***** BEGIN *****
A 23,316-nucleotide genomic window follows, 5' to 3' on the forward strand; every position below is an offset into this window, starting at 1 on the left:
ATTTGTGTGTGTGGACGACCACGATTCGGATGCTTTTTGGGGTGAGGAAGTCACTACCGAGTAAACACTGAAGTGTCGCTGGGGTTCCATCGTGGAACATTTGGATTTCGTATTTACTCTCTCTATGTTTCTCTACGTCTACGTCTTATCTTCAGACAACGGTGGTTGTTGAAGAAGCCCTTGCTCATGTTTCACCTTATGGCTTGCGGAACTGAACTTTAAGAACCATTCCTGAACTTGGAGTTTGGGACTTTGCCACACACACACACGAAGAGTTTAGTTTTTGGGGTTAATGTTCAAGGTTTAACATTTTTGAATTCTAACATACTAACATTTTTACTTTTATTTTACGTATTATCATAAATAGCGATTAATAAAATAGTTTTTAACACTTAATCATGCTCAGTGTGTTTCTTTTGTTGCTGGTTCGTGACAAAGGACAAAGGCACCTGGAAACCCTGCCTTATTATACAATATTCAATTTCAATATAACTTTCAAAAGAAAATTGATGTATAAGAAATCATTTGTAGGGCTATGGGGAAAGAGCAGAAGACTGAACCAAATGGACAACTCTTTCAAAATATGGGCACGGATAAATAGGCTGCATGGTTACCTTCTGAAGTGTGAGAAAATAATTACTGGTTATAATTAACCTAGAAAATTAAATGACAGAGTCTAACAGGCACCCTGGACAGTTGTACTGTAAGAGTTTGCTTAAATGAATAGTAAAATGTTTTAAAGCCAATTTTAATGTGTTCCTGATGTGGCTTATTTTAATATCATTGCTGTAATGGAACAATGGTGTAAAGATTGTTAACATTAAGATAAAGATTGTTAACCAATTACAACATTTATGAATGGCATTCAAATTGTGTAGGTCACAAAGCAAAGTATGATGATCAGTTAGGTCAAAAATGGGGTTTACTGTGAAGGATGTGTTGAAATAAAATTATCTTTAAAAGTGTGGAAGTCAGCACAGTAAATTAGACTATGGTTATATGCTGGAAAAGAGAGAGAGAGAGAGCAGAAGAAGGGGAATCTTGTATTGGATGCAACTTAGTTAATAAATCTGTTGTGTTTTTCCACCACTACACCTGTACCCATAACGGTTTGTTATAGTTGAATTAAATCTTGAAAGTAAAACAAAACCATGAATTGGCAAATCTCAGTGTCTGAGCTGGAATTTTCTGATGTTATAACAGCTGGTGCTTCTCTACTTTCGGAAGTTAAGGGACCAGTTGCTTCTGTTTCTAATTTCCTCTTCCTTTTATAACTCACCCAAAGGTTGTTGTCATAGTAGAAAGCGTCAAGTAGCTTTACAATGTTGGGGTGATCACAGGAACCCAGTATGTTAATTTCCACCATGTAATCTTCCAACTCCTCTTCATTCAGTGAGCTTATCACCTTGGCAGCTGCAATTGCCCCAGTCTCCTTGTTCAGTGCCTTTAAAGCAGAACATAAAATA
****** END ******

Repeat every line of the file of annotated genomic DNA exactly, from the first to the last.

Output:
A 23,316-nucleotide genomic window follows, 5' to 3' on the forward strand; every position below is an offset into this window, starting at 1 on the left:
ATTTGTGTGTGTGGACGACCACGATTCGGATGCTTTTTGGGGTGAGGAAGTCACTACCGAGTAAACACTGAAGTGTCGCTGGGGTTCCATCGTGGAACATTTGGATTTCGTATTTACTCTCTCTATGTTTCTCTACGTCTACGTCTTATCTTCAGACAACGGTGGTTGTTGAAGAAGCCCTTGCTCATGTTTCACCTTATGGCTTGCGGAACTGAACTTTAAGAACCATTCCTGAACTTGGAGTTTGGGACTTTGCCACACACACACACGAAGAGTTTAGTTTTTGGGGTTAATGTTCAAGGTTTAACATTTTTGAATTCTAACATACTAACATTTTTACTTTTATTTTACGTATTATCATAAATAGCGATTAATAAAATAGTTTTTAACACTTAATCATGCTCAGTGTGTTTCTTTTGTTGCTGGTTCGTGACAAAGGACAAAGGCACCTGGAAACCCTGCCTTATTATACAATATTCAATTTCAATATAACTTTCAAAAGAAAATTGATGTATAAGAAATCATTTGTAGGGCTATGGGGAAAGAGCAGAAGACTGAACCAAATGGACAACTCTTTCAAAATATGGGCACGGATAAATAGGCTGCATGGTTACCTTCTGAAGTGTGAGAAAATAATTACTGGTTATAATTAACCTAGAAAATTAAATGACAGAGTCTAACAGGCACCCTGGACAGTTGTACTGTAAGAGTTTGCTTAAATGAATAGTAAAATGTTTTAAAGCCAATTTTAATGTGTTCCTGATGTGGCTTATTTTAATATCATTGCTGTAATGGAACAATGGTGTAAAGATTGTTAACATTAAGATAAAGATTGTTAACCAATTACAACATTTATGAATGGCATTCAAATTGTGTAGGTCACAAAGCAAAGTATGATGATCAGTTAGGTCAAAAATGGGGTTTACTGTGAAGGATGTGTTGAAATAAAATTATCTTTAAAAGTGTGGAAGTCAGCACAGTAAATTAGACTATGGTTATATGCTGGAAAAGAGAGAGAGAGAGAGCAGAAGAAGGGGAATCTTGTATTGGATGCAACTTAGTTAATAAATCTGTTGTGTTTTTCCACCACTACACCTGTACCCATAACGGTTTGTTATAGTTGAATTAAATCTTGAAAGTAAAACAAAACCATGAATTGGCAAATCTCAGTGTCTGAGCTGGAATTTTCTGATGTTATAACAGCTGGTGCTTCTCTACTTTCGGAAGTTAAGGGACCAGTTGCTTCTGTTTCTAATTTCCTCTTCCTTTTATAACTCACCCAAAGGTTGTTGTCATAGTAGAAAGCGTCAAGTAGCTTTACAATGTTGGGGTGATCACAGGAACCCAGTATGTTAATTTCCACCATGTAATCTTCCAACTCCTCTTCATTCAGTGAGCTTATCACCTTGGCAGCTGCAATTGCCCCAGTCTCCTTGTTCAGTGCCTTTAAAGCAGAACATAAAATA